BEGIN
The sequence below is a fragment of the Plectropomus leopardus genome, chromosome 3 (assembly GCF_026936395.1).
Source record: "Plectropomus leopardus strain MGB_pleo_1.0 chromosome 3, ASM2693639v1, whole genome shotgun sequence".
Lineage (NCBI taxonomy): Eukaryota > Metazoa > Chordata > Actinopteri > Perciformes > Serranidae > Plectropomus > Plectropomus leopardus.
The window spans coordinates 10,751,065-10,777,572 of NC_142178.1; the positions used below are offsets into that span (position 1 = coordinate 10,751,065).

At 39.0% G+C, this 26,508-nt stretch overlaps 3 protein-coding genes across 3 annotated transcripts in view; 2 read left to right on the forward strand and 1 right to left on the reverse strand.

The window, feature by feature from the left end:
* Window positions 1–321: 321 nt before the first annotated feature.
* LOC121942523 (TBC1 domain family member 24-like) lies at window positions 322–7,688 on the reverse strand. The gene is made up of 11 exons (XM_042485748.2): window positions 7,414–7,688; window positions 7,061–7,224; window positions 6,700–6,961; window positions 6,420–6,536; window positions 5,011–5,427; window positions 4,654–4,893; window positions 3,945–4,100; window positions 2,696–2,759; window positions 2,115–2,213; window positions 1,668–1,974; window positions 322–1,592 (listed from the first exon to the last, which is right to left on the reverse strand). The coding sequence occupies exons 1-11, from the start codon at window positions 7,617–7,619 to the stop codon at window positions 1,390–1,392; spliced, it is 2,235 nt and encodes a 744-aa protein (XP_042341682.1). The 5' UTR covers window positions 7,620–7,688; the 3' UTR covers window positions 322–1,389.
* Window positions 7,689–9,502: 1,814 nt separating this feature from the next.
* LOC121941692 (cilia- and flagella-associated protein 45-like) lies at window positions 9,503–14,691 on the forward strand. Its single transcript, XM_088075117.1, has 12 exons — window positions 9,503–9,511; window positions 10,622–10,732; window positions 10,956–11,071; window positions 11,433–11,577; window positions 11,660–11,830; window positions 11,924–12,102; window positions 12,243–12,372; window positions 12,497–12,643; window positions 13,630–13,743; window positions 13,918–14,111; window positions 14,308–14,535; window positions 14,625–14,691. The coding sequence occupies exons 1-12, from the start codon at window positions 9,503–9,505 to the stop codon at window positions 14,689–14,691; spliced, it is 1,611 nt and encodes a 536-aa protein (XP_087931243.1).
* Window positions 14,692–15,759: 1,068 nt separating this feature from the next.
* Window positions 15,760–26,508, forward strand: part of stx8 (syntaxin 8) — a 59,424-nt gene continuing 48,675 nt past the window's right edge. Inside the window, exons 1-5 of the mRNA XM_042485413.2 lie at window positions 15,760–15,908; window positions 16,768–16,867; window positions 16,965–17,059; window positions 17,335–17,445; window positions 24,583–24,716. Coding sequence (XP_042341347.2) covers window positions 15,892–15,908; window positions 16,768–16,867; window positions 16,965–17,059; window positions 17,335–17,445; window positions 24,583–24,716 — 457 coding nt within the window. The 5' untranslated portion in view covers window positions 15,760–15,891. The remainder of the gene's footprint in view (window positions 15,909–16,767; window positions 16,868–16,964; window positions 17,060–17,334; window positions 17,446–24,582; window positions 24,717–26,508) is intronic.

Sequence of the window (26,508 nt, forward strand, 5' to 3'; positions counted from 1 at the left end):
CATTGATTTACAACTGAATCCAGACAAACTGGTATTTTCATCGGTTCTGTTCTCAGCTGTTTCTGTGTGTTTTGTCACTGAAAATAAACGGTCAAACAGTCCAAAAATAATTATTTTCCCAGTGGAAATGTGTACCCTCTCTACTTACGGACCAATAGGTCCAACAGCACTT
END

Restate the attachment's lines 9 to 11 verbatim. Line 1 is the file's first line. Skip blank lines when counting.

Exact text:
* Window positions 7,689–9,502: 1,814 nt separating this feature from the next.
* LOC121941692 (cilia- and flagella-associated protein 45-like) lies at window positions 9,503–14,691 on the forward strand. Its single transcript, XM_088075117.1, has 12 exons — window positions 9,503–9,511; window positions 10,622–10,732; window positions 10,956–11,071; window positions 11,433–11,577; window positions 11,660–11,830; window positions 11,924–12,102; window positions 12,243–12,372; window positions 12,497–12,643; window positions 13,630–13,743; window positions 13,918–14,111; window positions 14,308–14,535; window positions 14,625–14,691. The coding sequence occupies exons 1-12, from the start codon at window positions 9,503–9,505 to the stop codon at window positions 14,689–14,691; spliced, it is 1,611 nt and encodes a 536-aa protein (XP_087931243.1).
* Window positions 14,692–15,759: 1,068 nt separating this feature from the next.